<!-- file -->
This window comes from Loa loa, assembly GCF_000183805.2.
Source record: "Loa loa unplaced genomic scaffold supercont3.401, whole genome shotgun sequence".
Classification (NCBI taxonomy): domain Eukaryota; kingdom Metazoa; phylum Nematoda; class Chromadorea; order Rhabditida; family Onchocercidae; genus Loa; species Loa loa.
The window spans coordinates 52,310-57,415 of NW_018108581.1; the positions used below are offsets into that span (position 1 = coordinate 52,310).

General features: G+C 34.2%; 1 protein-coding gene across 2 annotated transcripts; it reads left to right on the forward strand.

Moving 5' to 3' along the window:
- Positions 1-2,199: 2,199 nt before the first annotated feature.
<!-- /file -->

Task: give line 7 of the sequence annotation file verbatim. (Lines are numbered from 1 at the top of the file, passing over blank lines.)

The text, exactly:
- Positions 1-2,199: 2,199 nt before the first annotated feature.